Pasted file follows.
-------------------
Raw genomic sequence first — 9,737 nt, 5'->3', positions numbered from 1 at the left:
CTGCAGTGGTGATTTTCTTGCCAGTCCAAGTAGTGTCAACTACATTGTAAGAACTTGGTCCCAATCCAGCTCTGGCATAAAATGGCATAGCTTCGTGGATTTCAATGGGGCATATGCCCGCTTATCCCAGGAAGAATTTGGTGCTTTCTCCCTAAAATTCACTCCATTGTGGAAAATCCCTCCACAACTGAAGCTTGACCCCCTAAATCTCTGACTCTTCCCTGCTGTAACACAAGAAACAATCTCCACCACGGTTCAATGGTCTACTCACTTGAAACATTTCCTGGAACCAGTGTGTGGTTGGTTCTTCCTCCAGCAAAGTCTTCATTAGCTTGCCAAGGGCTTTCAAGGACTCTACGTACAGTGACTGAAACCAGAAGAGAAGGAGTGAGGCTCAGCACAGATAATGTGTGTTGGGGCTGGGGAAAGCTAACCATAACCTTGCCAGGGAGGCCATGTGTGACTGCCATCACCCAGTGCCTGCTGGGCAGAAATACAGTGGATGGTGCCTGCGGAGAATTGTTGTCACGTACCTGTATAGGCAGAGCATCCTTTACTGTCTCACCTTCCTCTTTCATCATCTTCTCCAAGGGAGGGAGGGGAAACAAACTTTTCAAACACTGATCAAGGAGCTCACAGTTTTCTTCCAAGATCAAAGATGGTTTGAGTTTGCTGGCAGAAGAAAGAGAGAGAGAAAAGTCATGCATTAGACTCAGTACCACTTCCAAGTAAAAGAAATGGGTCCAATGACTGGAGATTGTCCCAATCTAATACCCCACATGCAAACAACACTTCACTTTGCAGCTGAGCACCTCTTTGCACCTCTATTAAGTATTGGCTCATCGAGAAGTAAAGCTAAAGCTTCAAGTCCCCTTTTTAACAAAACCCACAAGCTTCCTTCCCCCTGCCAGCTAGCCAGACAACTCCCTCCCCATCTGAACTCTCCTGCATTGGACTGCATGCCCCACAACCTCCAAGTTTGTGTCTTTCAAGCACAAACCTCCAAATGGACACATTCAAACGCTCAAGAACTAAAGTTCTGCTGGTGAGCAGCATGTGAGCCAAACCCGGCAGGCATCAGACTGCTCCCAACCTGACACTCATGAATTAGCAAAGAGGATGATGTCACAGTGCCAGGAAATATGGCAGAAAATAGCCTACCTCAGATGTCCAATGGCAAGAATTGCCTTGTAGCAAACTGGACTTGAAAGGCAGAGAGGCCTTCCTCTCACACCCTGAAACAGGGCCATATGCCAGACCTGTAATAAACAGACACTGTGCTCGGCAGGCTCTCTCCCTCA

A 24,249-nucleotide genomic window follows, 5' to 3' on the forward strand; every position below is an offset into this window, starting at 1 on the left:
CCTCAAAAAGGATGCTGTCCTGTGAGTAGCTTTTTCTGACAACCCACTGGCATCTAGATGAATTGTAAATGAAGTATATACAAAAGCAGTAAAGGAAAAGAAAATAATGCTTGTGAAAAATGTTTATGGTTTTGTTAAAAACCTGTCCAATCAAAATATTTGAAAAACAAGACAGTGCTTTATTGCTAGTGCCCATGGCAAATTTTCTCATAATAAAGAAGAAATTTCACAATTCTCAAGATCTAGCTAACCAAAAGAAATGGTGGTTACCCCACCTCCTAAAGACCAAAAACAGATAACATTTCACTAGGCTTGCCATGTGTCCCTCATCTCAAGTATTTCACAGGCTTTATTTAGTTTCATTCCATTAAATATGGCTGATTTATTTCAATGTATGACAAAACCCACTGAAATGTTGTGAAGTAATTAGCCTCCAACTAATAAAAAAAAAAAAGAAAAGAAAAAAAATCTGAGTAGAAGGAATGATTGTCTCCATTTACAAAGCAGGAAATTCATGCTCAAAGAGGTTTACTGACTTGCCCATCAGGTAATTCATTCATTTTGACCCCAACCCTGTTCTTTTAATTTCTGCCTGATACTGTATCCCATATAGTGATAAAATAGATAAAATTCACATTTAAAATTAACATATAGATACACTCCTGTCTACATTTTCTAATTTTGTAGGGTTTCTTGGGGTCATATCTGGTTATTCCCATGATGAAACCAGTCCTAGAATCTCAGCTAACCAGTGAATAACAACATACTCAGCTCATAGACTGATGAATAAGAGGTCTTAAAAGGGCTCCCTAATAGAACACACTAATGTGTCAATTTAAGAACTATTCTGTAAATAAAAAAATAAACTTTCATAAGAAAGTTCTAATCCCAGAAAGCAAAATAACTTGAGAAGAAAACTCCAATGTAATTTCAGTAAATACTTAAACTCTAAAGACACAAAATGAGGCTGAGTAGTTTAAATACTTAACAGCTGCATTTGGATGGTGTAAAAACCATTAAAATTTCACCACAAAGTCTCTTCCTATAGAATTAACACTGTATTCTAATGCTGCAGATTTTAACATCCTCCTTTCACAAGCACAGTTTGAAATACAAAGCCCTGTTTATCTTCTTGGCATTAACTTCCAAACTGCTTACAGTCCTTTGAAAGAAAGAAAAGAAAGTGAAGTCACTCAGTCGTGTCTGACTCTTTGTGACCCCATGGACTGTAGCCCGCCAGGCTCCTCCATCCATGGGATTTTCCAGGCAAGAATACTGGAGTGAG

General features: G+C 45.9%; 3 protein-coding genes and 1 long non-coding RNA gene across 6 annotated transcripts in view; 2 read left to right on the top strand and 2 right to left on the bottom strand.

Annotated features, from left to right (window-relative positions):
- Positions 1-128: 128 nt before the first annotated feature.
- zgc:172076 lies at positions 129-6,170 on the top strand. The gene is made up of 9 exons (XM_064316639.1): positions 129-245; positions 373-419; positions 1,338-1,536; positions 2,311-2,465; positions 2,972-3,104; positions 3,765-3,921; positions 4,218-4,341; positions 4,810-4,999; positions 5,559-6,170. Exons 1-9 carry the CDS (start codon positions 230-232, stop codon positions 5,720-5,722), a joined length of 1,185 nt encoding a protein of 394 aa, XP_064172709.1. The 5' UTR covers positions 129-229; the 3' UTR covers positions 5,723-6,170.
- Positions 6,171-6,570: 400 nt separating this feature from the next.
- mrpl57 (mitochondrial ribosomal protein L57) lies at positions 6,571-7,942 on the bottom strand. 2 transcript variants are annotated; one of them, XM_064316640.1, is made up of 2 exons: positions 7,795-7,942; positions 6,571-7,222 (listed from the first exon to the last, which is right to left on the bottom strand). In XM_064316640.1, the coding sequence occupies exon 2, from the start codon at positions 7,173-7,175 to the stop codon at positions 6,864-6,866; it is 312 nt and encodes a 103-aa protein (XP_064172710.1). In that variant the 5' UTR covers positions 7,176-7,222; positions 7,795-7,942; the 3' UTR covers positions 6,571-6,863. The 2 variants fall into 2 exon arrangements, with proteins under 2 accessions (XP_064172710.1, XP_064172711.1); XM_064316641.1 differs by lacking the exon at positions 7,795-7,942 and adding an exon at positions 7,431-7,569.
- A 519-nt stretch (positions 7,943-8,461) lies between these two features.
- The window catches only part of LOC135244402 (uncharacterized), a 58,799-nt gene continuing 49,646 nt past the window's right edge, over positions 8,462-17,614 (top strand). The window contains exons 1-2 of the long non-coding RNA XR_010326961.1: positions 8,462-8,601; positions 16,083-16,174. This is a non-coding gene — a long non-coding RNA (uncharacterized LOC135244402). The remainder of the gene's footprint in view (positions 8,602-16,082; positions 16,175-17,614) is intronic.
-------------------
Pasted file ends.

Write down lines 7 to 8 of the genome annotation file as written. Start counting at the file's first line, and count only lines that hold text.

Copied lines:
- Positions 1-128: 128 nt before the first annotated feature.
- zgc:172076 lies at positions 129-6,170 on the top strand. The gene is made up of 9 exons (XM_064316639.1): positions 129-245; positions 373-419; positions 1,338-1,536; positions 2,311-2,465; positions 2,972-3,104; positions 3,765-3,921; positions 4,218-4,341; positions 4,810-4,999; positions 5,559-6,170. Exons 1-9 carry the CDS (start codon positions 230-232, stop codon positions 5,720-5,722), a joined length of 1,185 nt encoding a protein of 394 aa, XP_064172709.1. The 5' UTR covers positions 129-229; the 3' UTR covers positions 5,723-6,170.